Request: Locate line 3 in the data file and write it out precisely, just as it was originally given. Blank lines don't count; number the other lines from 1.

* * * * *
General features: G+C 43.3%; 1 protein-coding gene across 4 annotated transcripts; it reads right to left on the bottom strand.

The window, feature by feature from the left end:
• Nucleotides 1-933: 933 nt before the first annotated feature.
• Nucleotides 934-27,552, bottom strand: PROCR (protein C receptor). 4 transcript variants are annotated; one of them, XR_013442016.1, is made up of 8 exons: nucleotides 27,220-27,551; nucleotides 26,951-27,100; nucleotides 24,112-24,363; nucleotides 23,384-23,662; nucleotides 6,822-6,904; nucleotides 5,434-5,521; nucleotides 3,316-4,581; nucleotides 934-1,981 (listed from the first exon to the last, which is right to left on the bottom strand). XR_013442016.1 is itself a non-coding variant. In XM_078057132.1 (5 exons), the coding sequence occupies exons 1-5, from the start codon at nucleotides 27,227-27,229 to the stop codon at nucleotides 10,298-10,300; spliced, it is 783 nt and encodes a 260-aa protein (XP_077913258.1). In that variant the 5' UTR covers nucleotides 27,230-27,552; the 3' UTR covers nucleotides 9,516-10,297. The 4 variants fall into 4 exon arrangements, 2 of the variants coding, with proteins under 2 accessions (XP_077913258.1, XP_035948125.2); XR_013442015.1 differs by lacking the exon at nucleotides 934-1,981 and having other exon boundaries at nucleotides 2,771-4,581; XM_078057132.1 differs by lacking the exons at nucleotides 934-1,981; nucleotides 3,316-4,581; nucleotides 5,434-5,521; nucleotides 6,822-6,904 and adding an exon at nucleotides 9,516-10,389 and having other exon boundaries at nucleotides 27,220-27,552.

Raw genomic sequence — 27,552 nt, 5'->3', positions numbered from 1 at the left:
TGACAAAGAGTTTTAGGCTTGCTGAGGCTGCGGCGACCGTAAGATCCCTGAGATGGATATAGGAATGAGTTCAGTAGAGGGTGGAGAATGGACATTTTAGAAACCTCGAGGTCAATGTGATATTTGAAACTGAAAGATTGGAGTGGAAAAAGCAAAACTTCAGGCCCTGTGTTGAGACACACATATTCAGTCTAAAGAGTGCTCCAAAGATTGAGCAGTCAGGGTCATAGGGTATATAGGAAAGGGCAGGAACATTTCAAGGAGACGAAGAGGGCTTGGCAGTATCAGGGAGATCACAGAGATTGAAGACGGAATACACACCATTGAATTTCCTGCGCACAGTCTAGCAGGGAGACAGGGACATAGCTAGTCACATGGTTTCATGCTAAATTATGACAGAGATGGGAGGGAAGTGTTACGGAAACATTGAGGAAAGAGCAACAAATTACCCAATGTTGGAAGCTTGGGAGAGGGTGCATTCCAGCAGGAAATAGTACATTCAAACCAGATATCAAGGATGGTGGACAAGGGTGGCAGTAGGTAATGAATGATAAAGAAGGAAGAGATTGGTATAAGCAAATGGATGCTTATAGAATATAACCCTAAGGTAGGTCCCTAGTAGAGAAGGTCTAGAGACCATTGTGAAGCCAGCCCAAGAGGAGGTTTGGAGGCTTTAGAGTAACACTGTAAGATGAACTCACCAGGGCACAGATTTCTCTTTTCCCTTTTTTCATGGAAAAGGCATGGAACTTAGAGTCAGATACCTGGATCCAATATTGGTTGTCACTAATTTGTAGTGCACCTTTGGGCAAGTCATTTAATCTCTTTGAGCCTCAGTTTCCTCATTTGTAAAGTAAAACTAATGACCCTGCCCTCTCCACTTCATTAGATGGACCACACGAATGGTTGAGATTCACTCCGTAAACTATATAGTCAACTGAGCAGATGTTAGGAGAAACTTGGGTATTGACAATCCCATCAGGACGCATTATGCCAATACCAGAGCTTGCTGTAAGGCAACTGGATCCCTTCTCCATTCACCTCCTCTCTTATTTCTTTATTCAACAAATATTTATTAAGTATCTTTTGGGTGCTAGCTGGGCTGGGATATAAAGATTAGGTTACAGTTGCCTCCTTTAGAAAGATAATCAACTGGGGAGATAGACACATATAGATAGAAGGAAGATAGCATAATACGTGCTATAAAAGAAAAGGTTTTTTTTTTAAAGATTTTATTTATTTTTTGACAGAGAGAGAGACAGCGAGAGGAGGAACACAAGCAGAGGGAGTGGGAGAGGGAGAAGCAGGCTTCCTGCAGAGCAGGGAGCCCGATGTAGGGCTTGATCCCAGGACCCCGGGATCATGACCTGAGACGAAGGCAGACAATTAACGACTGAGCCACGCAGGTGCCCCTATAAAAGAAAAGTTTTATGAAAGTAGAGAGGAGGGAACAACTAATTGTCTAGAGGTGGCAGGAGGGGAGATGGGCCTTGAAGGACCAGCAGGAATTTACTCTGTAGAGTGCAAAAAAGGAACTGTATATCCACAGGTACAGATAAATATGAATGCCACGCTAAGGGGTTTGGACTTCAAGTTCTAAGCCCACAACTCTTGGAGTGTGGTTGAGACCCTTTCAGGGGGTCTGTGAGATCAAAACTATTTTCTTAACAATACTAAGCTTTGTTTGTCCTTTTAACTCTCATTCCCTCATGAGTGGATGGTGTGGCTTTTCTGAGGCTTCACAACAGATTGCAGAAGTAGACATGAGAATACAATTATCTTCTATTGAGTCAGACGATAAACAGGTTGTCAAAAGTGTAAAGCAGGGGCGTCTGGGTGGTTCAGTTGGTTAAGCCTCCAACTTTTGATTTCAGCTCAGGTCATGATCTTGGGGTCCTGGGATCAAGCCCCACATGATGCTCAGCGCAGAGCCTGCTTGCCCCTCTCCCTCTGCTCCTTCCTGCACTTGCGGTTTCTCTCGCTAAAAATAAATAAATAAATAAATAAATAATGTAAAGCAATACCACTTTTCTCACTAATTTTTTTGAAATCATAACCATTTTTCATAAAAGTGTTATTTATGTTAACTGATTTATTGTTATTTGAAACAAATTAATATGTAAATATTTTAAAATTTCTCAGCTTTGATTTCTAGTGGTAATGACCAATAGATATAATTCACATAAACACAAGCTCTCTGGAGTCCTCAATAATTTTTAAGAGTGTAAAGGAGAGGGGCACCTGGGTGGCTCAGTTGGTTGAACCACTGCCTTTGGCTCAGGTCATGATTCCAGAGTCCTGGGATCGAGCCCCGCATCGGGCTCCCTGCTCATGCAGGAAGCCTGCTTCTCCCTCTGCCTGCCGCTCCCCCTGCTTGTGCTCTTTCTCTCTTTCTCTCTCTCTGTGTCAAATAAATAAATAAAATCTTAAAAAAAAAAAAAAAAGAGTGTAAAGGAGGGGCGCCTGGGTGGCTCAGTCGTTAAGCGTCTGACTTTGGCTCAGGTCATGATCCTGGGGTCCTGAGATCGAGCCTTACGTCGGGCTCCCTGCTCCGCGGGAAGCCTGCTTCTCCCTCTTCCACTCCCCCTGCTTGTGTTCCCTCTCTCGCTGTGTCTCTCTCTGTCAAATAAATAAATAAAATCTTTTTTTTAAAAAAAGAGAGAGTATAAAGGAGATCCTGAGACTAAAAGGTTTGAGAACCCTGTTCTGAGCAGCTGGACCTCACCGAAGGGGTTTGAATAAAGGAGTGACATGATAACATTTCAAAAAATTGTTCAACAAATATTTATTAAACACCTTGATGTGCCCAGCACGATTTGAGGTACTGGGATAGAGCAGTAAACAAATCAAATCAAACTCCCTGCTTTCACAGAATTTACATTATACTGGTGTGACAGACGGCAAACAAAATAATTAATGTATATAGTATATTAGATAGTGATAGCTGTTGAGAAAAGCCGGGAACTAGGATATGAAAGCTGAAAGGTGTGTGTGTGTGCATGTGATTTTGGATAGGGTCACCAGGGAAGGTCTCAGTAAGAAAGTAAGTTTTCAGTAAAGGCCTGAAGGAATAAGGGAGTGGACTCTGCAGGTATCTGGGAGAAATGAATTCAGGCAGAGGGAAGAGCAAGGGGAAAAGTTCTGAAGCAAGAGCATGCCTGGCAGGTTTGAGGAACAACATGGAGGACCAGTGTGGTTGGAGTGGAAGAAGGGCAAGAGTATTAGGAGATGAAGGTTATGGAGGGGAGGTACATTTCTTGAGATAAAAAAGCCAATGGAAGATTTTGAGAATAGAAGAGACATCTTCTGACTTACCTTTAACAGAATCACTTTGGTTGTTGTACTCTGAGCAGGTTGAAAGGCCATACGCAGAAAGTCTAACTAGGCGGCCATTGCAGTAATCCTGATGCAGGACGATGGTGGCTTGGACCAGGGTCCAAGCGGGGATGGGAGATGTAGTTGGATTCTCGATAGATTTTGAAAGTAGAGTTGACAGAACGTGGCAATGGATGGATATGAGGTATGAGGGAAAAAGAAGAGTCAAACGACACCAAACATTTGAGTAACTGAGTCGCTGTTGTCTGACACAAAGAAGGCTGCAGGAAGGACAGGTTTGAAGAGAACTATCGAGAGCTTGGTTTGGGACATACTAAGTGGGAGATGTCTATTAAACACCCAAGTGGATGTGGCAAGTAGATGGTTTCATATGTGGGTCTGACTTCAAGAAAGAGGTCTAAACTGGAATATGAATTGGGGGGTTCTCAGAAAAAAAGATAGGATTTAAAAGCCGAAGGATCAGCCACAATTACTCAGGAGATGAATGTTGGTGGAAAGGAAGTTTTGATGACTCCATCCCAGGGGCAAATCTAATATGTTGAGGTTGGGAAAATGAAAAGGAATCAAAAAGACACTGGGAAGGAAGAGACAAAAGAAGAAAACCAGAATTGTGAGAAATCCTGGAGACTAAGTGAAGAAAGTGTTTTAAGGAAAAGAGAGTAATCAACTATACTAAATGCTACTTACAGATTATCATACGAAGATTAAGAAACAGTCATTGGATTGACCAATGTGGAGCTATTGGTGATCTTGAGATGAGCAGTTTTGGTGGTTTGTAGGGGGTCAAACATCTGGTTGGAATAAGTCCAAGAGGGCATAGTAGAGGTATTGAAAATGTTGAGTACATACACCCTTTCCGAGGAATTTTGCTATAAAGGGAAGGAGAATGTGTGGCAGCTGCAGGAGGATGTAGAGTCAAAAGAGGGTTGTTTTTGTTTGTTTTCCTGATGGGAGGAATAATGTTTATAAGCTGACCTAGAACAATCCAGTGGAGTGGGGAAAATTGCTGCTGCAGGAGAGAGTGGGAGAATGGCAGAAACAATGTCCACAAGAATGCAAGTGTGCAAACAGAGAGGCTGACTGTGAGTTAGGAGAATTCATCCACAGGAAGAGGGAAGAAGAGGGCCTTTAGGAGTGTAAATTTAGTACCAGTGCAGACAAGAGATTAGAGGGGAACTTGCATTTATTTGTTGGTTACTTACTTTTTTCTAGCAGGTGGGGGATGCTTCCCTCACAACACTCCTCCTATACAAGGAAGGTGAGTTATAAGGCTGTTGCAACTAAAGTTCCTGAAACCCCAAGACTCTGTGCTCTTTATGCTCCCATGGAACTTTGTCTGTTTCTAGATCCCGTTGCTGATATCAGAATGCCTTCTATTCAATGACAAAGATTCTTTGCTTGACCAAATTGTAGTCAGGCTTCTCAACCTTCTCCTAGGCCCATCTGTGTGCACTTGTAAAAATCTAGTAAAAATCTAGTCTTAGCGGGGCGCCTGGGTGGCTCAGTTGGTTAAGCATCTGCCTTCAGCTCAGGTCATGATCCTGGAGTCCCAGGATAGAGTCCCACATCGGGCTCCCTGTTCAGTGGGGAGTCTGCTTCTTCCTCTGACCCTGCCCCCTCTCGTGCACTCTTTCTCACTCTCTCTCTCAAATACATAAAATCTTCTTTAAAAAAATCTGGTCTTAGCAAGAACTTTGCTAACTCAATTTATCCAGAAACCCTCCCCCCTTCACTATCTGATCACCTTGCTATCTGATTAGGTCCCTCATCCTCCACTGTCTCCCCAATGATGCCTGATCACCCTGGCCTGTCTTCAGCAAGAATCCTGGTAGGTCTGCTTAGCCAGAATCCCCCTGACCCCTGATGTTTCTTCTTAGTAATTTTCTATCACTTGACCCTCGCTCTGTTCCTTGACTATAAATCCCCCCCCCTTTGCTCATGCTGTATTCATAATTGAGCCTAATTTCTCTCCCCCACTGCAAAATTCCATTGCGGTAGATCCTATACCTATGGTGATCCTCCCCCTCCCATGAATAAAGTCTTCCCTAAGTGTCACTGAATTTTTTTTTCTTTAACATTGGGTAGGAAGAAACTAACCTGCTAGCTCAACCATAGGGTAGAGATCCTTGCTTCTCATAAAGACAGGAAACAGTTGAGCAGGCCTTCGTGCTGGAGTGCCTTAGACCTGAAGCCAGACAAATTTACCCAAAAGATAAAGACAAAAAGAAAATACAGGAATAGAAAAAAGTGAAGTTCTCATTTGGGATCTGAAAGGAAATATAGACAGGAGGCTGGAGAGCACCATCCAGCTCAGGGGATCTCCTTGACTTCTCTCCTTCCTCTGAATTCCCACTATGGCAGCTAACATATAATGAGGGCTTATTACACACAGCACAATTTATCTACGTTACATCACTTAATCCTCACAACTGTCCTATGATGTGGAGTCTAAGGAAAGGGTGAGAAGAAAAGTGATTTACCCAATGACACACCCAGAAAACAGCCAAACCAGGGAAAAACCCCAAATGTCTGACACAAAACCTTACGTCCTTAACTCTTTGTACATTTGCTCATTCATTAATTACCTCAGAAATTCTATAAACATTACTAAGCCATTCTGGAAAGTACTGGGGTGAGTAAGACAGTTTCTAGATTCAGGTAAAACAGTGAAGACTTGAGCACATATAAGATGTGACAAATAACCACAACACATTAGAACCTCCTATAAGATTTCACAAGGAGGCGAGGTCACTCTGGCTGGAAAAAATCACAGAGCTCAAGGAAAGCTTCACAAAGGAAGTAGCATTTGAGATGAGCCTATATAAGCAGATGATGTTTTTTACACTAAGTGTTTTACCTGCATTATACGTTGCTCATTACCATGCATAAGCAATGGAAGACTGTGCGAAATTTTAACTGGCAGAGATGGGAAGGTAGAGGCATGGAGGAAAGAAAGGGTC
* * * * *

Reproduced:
• Nucleotides 1-933: 933 nt before the first annotated feature.